Do you get to the end of your day and wonder where all your time went? Between work, family commitments, random phone calls, catching up with friends, walking the dog, feeding the cat and endlessly scrolling through socials, your day has flown by, your to-do list has barely been touched, and you still need to scrounge up something for dinner?
If this sounds familiar, I’m right there with you 🙃. Adjusting to our ‘new normal’ is taking a bit of getting used to. Finding the right balance between work and home life, commuting to the office (or moving from my couch to my desk 😉) is challenging. And my routine, once the foundation of my day, is in tatters and needs some help.
Why do we need routine?
When so much is out of our control, developing a morning routine can help you gain some control so you can do the things you need to do in your day. This boosts your confidence, makes you feel more positive and reduces feelings of stress.
Having a morning routine allows you to plan and prioritise activities so that if things go pear-shaped – as they sometimes do – your most important activities have (hopefully) been accomplished. And having a regular routine means you’re less likely to forget something, which is especially helpful if you’re feeling a bit ‘foggy’.
So how can you create (or update) your morning routine?
First, let’s start with the foundation of your morning routine – getting a good night’s sleep. We all know what it’s like when we haven’t slept well. We drag ourselves through the day, bleary-eyed and unfocused. But we also know that getting a good night’s sleep can sometimes be tough when you live with a musculoskeletal condition and persistent pain. Fortunately, there are many things you can do to improve your sleep quality and quantity, and wake up feeling refreshed. Read our article on sleep for info and tips.
The next step is planning. For your morning routine to be effective and have a positive flow-on effect for the rest of your day, you need to be prepared and have a plan. This may include:
- Getting things ready the night before. Do whatever you can at the end of your day so that your mornings are less hectic. For example, check the weather and decide what you want to wear the following day; prep healthy breakfasts/lunches/snacks so you can just grab them as you head out the door in the morning.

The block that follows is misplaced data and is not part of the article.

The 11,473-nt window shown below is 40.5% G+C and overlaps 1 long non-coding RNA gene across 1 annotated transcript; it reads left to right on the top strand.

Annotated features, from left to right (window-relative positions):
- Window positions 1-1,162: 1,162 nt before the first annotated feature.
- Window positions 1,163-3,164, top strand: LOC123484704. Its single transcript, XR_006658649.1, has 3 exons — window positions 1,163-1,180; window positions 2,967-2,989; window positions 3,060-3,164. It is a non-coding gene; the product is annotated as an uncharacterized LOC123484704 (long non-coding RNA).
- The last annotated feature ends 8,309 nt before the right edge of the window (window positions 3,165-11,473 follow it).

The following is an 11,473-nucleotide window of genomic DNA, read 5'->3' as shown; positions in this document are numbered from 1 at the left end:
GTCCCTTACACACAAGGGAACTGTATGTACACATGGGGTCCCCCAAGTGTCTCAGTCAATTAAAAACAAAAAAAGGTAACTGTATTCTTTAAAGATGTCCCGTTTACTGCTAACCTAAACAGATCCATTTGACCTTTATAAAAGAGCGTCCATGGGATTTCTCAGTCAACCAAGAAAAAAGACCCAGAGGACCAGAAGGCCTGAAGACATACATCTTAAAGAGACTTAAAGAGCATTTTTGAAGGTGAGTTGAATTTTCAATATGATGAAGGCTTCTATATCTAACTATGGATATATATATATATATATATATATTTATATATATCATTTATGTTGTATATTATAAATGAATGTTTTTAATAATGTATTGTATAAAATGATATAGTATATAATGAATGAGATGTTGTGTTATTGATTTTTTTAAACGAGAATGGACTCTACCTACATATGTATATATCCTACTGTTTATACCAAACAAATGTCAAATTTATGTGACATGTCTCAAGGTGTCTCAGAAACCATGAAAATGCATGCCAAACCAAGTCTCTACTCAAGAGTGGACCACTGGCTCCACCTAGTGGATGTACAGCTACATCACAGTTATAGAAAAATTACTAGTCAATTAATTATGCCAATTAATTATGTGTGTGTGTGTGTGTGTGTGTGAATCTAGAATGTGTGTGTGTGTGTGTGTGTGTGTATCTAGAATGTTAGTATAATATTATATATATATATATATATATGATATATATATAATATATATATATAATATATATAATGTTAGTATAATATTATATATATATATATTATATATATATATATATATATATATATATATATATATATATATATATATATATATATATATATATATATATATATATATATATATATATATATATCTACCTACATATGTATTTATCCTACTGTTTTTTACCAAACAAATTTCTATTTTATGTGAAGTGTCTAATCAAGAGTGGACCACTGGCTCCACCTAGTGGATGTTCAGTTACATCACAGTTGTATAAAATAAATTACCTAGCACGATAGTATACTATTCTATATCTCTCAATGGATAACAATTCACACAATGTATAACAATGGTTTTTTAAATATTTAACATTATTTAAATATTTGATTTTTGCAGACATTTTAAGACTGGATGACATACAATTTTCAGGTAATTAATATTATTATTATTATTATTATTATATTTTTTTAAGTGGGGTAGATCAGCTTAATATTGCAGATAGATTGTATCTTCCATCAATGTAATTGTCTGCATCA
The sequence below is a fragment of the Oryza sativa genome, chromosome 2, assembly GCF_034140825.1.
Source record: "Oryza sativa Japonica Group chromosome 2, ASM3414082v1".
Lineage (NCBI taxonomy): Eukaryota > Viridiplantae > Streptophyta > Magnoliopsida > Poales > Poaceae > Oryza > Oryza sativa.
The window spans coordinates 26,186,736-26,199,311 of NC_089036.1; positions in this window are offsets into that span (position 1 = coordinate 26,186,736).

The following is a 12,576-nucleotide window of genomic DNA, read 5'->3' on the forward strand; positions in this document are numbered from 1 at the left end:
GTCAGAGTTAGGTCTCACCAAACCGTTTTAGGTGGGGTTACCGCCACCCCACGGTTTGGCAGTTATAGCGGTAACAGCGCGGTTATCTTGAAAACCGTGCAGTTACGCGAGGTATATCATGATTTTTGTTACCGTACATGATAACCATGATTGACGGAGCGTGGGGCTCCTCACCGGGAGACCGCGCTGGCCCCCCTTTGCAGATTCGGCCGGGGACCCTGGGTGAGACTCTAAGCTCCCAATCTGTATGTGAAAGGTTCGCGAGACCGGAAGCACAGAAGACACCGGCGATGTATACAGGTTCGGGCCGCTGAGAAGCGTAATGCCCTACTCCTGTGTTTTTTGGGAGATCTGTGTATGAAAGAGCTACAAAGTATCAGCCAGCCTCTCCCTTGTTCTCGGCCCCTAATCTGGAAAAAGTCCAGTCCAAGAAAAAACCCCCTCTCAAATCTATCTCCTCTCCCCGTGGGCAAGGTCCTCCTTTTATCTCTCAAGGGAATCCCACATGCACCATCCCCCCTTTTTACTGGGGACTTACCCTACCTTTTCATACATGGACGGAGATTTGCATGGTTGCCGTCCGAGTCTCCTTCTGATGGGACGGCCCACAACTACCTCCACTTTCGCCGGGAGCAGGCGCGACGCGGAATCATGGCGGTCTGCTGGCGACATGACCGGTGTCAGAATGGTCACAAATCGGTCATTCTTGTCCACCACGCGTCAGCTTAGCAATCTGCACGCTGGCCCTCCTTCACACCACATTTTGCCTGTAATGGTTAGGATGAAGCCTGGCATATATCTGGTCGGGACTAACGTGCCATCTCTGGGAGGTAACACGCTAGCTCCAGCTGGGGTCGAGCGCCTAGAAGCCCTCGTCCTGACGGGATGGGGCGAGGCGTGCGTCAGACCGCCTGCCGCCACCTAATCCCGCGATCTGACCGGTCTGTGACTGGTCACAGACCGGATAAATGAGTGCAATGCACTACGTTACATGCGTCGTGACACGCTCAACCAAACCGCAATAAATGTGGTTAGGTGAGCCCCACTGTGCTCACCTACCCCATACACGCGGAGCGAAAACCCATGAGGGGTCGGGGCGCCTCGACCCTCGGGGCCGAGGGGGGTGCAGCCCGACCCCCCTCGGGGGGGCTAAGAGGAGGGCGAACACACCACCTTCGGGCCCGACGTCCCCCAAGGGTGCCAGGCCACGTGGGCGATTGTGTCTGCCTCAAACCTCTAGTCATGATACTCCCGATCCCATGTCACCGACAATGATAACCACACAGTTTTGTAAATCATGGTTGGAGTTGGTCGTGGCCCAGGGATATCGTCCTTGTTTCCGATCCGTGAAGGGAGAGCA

- Make a list of the things you need to do in the day and prioritise them to know what absolutely needs to be done. Include appointments, exercise, work/school/family/social commitments and recreation.
Now it’s time to get moving.
- When the alarm goes off, it’s tempting to hit the snooze button, but resist the urge! Endlessly hitting snooze will make you lose valuable time, and it could also affect your health. Find out how.
- Build extra time into your morning routine in case you wake up feeling blah. The extra time will also make you feel less rushed and stressed.
- Do some gentle stretches while in bed to warm up and loosen stiff muscles and joints.
- Have a warm shower for the same reason. It’ll also help clear your head and wake you up fully.
- Sit down and eat a healthy breakfast and drink some water.
- Take your medications (if required).
- Do some exercise. Take your dog for a walk, do some yoga, hit the gym, go for a swim. Whatever exercise you enjoy and you’re committed to doing, do it. Not only will it help you manage your condition and health overall, exercising in the morning improves your concentration, energy levels and mood.
- Do something nice for yourself. Try mindfulness meditation, deep breathing, practising gratitude, listening to upbeat music, hug your partner/kids/pet. Choose something that makes you happy and puts a smile on your face as you start a new day.
- Review your day ahead so you know what to expect, what you need to do, what things to take with you etc.
- Set up alerts or alarms on your phone or computer to help you stay on track with your day.
Making your routine stick
Once you’ve established your routine, you need to be consistent and stick to it. That way, it’ll become second nature.
And be flexible. Sticking to your morning routine as often as possible is great, but you’ll also need to learn to be flexible if something unexpected happens.
When it’s all said and done, routines may sound boring, but they’re a great way to stay on top of your commitments and get to the end of the day feeling accomplished and relaxed. So if you struggle to achieve all of the things you set out to do each day, why not try a couple of these strategies to see if they can help? You’ve got nothing to lose and so much to gain.
Contact our free national Help Line
If you have questions about managing your pain, musculoskeletal condition, treatment options, mental health issues, COVID-19, telehealth, or accessing services, call our nurses. They’re available weekdays between 9am-5pm on 1800 263 265; email (firstname.lastname@example.org) or via Messenger.
More to explore
- 6 steps to better mornings
- Benefits of a morning routine
- Morning exercise routine for rheumatoid arthritis
- The ultimate morning routine to make you happy and productive all day
- Your arthritis morning routine
- Your morning routine with arthritis: 20 hacks to make things easier